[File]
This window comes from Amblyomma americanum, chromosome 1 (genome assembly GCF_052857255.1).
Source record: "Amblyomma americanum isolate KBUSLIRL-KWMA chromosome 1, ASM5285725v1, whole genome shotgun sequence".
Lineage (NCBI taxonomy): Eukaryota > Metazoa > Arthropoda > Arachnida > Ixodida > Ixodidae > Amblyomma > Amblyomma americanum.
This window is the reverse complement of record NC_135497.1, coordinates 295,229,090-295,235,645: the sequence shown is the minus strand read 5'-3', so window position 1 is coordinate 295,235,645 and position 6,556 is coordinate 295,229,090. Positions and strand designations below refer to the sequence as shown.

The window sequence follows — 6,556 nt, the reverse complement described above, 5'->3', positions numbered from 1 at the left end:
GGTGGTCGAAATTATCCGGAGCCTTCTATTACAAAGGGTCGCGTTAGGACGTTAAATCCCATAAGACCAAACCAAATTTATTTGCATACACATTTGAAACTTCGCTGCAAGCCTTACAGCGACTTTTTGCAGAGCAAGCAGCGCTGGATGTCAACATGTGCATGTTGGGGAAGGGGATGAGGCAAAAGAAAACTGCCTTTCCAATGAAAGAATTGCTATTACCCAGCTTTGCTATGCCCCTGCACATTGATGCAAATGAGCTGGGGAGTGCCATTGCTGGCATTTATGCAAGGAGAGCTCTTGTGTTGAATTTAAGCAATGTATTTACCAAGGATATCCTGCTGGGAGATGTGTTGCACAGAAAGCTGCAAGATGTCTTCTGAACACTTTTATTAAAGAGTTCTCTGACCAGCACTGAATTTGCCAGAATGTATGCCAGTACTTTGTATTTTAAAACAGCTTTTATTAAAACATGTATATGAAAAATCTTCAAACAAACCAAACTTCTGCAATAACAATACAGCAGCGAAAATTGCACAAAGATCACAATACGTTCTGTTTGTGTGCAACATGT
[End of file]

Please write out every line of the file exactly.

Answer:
This window comes from Amblyomma americanum, chromosome 1 (genome assembly GCF_052857255.1).
Source record: "Amblyomma americanum isolate KBUSLIRL-KWMA chromosome 1, ASM5285725v1, whole genome shotgun sequence".
Lineage (NCBI taxonomy): Eukaryota > Metazoa > Arthropoda > Arachnida > Ixodida > Ixodidae > Amblyomma > Amblyomma americanum.
This window is the reverse complement of record NC_135497.1, coordinates 295,229,090-295,235,645: the sequence shown is the minus strand read 5'-3', so window position 1 is coordinate 295,235,645 and position 6,556 is coordinate 295,229,090. Positions and strand designations below refer to the sequence as shown.

The window sequence follows — 6,556 nt, the reverse complement described above, 5'->3', positions numbered from 1 at the left end:
GGTGGTCGAAATTATCCGGAGCCTTCTATTACAAAGGGTCGCGTTAGGACGTTAAATCCCATAAGACCAAACCAAATTTATTTGCATACACATTTGAAACTTCGCTGCAAGCCTTACAGCGACTTTTTGCAGAGCAAGCAGCGCTGGATGTCAACATGTGCATGTTGGGGAAGGGGATGAGGCAAAAGAAAACTGCCTTTCCAATGAAAGAATTGCTATTACCCAGCTTTGCTATGCCCCTGCACATTGATGCAAATGAGCTGGGGAGTGCCATTGCTGGCATTTATGCAAGGAGAGCTCTTGTGTTGAATTTAAGCAATGTATTTACCAAGGATATCCTGCTGGGAGATGTGTTGCACAGAAAGCTGCAAGATGTCTTCTGAACACTTTTATTAAAGAGTTCTCTGACCAGCACTGAATTTGCCAGAATGTATGCCAGTACTTTGTATTTTAAAACAGCTTTTATTAAAACATGTATATGAAAAATCTTCAAACAAACCAAACTTCTGCAATAACAATACAGCAGCGAAAATTGCACAAAGATCACAATACGTTCTGTTTGTGTGCAACATGT